3. Don't Overuse Products
If you mix a gel and a silicone shiner, use too much (more than a dime-sized amount for starters), then add hair spray over the top, you'll get dull-looking locks that have a gummy feeling. A small amount of product gives you control; too much weighs hair down.
You can use lots more mousse than super-hold gel. In general, start with a dime-sized amount of gels and setting lotions; use a half-dollar-sized dollop of mousse; mist on just 3 to 4 pumps of spray-on gels, leave-in conditioners, volumizers and finishers; use just a drop or two of shiners, glossers and pomades.
Remember, you can always add more, but you don't want to start all over at the sink.
4. Use Rollers Right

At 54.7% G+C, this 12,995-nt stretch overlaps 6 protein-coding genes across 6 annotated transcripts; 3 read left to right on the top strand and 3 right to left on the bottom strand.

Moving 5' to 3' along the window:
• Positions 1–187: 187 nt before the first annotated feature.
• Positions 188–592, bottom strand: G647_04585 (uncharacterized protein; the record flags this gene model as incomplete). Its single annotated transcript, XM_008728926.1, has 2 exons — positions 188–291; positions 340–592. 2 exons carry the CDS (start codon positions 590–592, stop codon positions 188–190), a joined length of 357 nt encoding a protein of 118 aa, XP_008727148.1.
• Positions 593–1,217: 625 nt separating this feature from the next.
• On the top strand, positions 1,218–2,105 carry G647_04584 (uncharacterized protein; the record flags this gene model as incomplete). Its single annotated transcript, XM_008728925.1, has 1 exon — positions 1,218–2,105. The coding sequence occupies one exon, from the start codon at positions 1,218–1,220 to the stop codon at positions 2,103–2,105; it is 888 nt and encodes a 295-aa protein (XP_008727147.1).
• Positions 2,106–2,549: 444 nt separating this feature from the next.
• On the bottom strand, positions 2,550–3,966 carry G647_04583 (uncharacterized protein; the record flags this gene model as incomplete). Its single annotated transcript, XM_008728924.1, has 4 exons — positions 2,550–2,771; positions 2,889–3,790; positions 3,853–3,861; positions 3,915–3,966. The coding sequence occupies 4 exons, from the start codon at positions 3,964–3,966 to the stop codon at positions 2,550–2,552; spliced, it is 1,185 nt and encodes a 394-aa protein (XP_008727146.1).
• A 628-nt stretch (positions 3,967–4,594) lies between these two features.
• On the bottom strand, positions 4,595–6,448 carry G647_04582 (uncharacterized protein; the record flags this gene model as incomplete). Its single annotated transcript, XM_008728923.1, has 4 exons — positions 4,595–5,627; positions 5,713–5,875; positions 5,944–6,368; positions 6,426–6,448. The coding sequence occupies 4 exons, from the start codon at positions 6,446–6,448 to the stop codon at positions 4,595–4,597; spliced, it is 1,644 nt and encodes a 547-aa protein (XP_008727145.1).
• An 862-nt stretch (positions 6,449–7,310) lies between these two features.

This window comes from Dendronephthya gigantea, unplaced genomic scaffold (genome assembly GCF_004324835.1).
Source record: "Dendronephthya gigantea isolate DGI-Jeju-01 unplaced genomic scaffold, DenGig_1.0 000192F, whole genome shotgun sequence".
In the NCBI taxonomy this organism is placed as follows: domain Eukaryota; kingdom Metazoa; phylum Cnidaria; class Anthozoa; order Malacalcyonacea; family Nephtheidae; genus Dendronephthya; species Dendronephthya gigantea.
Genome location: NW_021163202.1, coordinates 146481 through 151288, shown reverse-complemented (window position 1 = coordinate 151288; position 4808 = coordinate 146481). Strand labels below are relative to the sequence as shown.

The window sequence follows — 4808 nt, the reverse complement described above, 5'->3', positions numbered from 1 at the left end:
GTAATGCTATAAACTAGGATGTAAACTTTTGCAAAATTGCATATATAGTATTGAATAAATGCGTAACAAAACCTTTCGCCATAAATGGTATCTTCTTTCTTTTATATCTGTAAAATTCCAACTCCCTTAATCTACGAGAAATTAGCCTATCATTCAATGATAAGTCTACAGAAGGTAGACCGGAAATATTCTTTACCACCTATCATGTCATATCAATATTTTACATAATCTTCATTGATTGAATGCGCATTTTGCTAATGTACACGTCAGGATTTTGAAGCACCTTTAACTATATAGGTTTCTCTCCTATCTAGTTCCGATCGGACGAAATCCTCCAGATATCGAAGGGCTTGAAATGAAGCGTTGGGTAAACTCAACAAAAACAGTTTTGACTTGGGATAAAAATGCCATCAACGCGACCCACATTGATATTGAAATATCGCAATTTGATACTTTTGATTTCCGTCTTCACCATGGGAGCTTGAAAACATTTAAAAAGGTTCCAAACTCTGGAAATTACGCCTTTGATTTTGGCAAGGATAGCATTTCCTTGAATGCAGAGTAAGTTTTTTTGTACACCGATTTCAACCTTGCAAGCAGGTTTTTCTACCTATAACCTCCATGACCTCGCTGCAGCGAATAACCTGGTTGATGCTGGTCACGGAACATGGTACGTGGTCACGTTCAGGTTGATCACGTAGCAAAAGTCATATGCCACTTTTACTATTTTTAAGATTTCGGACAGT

Rollers are super-popular these days, whether they're Velcro, hot rollers or self-adhering ones. If you are using unheated rollers, set hair when it is just damp.
Don't apply any product until hair reaches the damp state; it'll just take longer to dry. Add a bit of product when hair is barely damp and roll up rollers, positioning largest-diameter ones at the top for maximum volume. Allow them to dry completely (you can speed this with a blow dryer), then unwind rollers carefully.
If you use hot rollers, allow them to cool completely before gently unwinding them. Umberto of Beverly Hills then suggests that you bend at the waist and finger comb curls to break your hair up.
This is how models get their "natural," sexy style. Add a small amount of finishing spray or hair spray underneath, if desired.